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Government says no record of Iraqi soldiers' -

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Government says no record of Iraqi soldiers' fight for freedom

The World Today - Tuesday, 24 February , 2009 12:30:00

Reporter: Alison Caldwell

ELEANOR HALL: Back home again now, the Federal Government has rejected the allegations by the
former hostage Douglas Wood that it treated his Iraqi rescuers shabbily.

The Immigration Minister Chris Evans says the Government has no record of the Iraqi men ever
applying for protection in Australia.

Mr Wood was held captive by insurgents in Iraq for almost two months in 2005. Iraqi soldiers
secured his release but since then seven of them have been killed.

Mr Wood says the remaining men have tried to apply for asylum but have been turned down by
Australian authorities.

The Immigration Minister says he's asked departmental officials to contact Douglas Wood to see if
any assistance can be offered.

Alison Caldwell has our report.

ALISON CALDWELL: Speaking to a packed press conference on his return to Australia, former hostage
Douglas Wood described his dramatic rescue by Iraq soldiers after being held captive by insurgents
for over six weeks.

DOUGLAS WOOD: Well, I wasn't sure what was happening. First there was a bit of shooting outside,
and then they came and covered me over with a blanket and there was still a lot of yelling and
screaming. And then a gun was actually fired inside the room; that was a bit scary.

REPORTER: It was a good day.

(Laughter)

DOUGLAS WOOD: The Iraqi boys did a very good job at saving me.

ALISON CALDWELL: Since then seven of the 10 soldiers who rescued Douglas Wood have been killed by
al Qaeda. He now lives in Melbourne.

DOUGLAS WOOD: One was shot, they came into his house and shot him. The other one was taking his
child to school, going down the street for a loaf of bread, whatever. Normal, selected, gunned
down. It's mind-boggling. And all because they helped me.

ALISON CALDWELL: The man in charge of the rescue operation, Colonel Mohammed al Samarae, has been
granted permanent residency by an undisclosed Western country.

For their safety, the remaining two men are living in another country, supported by Colonel
Mohammed.

Douglas Wood says they want asylum here in Australia. He says the country owes it to them.

DOUGLAS WOOD: I hope they'll immediately grant them asylum and bring them to Australia. I think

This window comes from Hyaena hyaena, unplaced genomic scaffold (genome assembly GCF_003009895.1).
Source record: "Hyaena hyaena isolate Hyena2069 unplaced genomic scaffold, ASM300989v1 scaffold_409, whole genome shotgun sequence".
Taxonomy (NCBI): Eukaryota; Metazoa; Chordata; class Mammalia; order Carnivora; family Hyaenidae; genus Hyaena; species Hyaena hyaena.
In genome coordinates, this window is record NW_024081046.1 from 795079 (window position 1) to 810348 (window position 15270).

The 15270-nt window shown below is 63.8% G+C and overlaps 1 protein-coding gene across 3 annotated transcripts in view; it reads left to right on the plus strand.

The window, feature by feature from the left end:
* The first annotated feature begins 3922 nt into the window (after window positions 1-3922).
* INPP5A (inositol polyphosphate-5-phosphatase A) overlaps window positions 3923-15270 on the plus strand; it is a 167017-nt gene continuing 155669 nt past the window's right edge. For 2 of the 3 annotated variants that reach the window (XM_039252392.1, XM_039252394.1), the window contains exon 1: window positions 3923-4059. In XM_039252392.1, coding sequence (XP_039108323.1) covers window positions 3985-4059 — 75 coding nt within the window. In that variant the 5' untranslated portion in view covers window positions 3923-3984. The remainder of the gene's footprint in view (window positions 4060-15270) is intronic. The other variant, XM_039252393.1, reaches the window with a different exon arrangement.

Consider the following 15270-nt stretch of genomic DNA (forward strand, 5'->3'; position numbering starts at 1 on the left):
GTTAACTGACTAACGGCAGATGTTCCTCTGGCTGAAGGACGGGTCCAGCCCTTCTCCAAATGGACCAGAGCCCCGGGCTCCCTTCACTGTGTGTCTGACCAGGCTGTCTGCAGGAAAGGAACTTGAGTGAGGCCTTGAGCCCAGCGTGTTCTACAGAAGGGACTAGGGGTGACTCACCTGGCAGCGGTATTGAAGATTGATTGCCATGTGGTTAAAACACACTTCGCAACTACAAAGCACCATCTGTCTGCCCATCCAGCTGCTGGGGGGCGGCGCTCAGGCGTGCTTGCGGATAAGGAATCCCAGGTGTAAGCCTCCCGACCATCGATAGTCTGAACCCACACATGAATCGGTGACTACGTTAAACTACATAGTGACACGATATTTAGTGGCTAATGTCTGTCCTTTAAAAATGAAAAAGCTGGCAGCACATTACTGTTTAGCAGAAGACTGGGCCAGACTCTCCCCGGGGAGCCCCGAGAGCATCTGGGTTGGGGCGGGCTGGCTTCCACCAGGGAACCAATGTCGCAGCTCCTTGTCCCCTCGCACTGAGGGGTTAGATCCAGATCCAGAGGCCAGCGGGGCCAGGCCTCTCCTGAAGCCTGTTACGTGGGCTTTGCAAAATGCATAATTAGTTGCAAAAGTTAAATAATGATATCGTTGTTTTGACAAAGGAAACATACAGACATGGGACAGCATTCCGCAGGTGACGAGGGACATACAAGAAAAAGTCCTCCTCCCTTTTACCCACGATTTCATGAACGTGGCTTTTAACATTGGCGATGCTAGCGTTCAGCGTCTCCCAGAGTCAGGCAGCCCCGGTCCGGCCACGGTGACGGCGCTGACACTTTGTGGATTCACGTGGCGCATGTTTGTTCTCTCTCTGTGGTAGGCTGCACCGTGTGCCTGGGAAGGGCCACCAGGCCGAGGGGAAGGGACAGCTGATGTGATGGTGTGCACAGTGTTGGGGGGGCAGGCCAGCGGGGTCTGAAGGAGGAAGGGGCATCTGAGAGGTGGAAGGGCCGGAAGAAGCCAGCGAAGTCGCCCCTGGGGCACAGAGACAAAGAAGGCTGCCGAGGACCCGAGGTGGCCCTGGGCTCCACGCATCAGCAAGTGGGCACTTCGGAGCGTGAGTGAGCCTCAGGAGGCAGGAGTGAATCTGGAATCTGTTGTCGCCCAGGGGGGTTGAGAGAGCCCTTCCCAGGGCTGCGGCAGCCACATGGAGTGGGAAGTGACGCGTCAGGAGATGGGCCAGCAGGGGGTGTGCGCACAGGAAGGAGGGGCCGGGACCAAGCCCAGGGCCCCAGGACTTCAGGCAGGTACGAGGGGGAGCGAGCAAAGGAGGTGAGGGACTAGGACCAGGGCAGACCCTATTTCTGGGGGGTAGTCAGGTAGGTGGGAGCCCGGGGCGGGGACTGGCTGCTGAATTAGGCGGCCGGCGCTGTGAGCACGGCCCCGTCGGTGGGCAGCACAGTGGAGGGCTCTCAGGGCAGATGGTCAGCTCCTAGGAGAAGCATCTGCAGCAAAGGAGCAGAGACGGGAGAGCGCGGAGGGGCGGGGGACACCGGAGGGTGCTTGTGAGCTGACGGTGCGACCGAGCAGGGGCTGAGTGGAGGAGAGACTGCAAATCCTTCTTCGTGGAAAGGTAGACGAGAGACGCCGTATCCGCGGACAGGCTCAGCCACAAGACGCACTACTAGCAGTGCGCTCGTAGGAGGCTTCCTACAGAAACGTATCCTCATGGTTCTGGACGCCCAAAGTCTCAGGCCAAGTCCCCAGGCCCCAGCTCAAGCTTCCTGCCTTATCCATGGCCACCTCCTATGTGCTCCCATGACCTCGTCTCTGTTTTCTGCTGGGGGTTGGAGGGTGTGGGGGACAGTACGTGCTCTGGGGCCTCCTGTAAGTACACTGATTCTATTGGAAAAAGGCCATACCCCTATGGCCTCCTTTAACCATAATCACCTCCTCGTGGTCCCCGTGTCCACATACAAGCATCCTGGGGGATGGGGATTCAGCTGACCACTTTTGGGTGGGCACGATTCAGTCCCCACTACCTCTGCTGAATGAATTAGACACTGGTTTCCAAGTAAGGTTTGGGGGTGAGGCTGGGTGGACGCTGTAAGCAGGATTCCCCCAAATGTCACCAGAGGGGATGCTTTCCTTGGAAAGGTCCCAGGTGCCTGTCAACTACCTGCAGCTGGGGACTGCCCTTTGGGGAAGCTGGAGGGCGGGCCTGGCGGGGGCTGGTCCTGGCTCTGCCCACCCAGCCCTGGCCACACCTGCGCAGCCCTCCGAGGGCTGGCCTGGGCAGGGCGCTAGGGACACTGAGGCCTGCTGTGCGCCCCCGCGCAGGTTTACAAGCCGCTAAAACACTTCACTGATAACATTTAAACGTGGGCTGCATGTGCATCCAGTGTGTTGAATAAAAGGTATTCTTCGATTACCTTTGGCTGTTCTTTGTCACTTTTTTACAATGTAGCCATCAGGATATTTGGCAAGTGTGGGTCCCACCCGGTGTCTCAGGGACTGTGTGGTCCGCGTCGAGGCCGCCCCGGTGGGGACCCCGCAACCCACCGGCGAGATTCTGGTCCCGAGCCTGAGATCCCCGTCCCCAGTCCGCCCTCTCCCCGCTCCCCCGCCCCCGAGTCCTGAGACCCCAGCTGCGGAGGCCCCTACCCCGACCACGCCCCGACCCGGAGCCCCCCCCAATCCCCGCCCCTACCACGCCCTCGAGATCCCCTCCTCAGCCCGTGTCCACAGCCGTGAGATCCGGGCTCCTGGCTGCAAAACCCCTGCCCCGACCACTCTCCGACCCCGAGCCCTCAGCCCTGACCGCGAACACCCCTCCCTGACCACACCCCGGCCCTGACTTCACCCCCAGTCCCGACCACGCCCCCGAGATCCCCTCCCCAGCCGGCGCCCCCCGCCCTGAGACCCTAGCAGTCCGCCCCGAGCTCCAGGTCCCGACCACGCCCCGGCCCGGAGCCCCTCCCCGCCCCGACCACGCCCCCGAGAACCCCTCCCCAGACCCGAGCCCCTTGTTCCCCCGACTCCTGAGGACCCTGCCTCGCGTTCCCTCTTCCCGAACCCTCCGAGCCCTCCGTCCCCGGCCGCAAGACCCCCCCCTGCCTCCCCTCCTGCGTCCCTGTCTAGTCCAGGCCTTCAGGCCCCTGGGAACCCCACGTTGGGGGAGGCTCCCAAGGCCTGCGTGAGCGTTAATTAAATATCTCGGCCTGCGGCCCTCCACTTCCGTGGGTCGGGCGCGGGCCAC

that's the humanitarian thing to do. I think that's the right thing to do.

Oh no, they're still at risk where they're at, al Qaeda is obviously looking for them. Knocked off
the seven others and they want, as part of their terror campaign, to keep the civilian population
scared.

ALISON CALDWELL: Colonel Mohammed is visiting Australia to support the men's case for asylum.

It's claimed that in 2005, he applied for asylum in Australia, at the embassy in Baghdad and in
Jordan, with no luck.

DOUGLAS WOOD: You know, they thanked him for rescuing me but that was it.

ALISON CALDWELL: So he has sought asylum in Australia?

DOUGLAS WOOD: Oh yes, he did. He went about three times in Baghdad and again he went in Jordan and
they kept rejecting him, then finally found safety elsewhere.

ALISON CALDWELL: Douglas Wood says in October last year, Colonel Mohammed accompanied the men to
Malaysia.

DOUGLAS WOOD: At his own expense again, he flew these two boys to Malaysia, to the Australian
embassy, and pleaded their case and was denied. Their lives are at risk because they have saved an
Australian.

ALISON CALDWELL: The Immigration Minister Chris Evans says the department hasn't been able to find
any record of the men applying for protection in Australia.

CHRIS EVANS: We've got no record that we can find of any such application. I want to be clear, I'm
not saying there hasn't been but we couldn't find no record at this stage of there having been an
application seeking protection.

ALISON CALDWELL: He says if they've left Iraq, the men can also seek help from the UNHCR (United
Nations High Commissioner for Refugees) to apply for asylum in a third country.

In the meantime, he's asked the Immigration Department to arrange a meeting with Douglas Wood to
see if any assistance can be provided.

CHRIS EVANS: And see if we just can't get to the bottom of it. I think the best thing to do is if
we can get an urgent meeting with them, examine their documentation and claims and get to the
bottom of the matter.

ELEANOR HALL: That's the Immigration Minister Chris Evans ending that report by Alison Caldwell.